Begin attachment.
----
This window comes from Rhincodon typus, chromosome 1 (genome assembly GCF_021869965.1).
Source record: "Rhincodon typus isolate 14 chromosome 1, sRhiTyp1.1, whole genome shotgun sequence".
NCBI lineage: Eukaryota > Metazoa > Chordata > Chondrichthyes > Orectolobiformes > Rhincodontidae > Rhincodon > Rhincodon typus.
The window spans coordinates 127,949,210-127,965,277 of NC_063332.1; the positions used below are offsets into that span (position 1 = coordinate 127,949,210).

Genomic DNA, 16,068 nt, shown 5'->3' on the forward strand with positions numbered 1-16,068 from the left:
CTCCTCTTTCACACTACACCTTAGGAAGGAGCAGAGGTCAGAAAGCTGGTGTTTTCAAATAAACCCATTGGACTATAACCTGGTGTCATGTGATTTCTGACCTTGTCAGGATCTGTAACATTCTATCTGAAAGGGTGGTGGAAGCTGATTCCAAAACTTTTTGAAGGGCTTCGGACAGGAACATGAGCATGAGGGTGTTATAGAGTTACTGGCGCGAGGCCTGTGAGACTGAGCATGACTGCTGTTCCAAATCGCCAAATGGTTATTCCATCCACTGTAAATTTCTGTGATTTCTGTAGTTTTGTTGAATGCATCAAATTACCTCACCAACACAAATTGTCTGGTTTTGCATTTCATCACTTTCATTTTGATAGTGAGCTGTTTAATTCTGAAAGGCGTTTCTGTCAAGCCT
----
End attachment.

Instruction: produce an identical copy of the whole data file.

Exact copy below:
This window comes from Rhincodon typus, chromosome 1 (genome assembly GCF_021869965.1).
Source record: "Rhincodon typus isolate 14 chromosome 1, sRhiTyp1.1, whole genome shotgun sequence".
NCBI lineage: Eukaryota > Metazoa > Chordata > Chondrichthyes > Orectolobiformes > Rhincodontidae > Rhincodon > Rhincodon typus.
The window spans coordinates 127,949,210-127,965,277 of NC_063332.1; the positions used below are offsets into that span (position 1 = coordinate 127,949,210).

Genomic DNA, 16,068 nt, shown 5'->3' on the forward strand with positions numbered 1-16,068 from the left:
CTCCTCTTTCACACTACACCTTAGGAAGGAGCAGAGGTCAGAAAGCTGGTGTTTTCAAATAAACCCATTGGACTATAACCTGGTGTCATGTGATTTCTGACCTTGTCAGGATCTGTAACATTCTATCTGAAAGGGTGGTGGAAGCTGATTCCAAAACTTTTTGAAGGGCTTCGGACAGGAACATGAGCATGAGGGTGTTATAGAGTTACTGGCGCGAGGCCTGTGAGACTGAGCATGACTGCTGTTCCAAATCGCCAAATGGTTATTCCATCCACTGTAAATTTCTGTGATTTCTGTAGTTTTGTTGAATGCATCAAATTACCTCACCAACACAAATTGTCTGGTTTTGCATTTCATCACTTTCATTTTGATAGTGAGCTGTTTAATTCTGAAAGGCGTTTCTGTCAAGCCT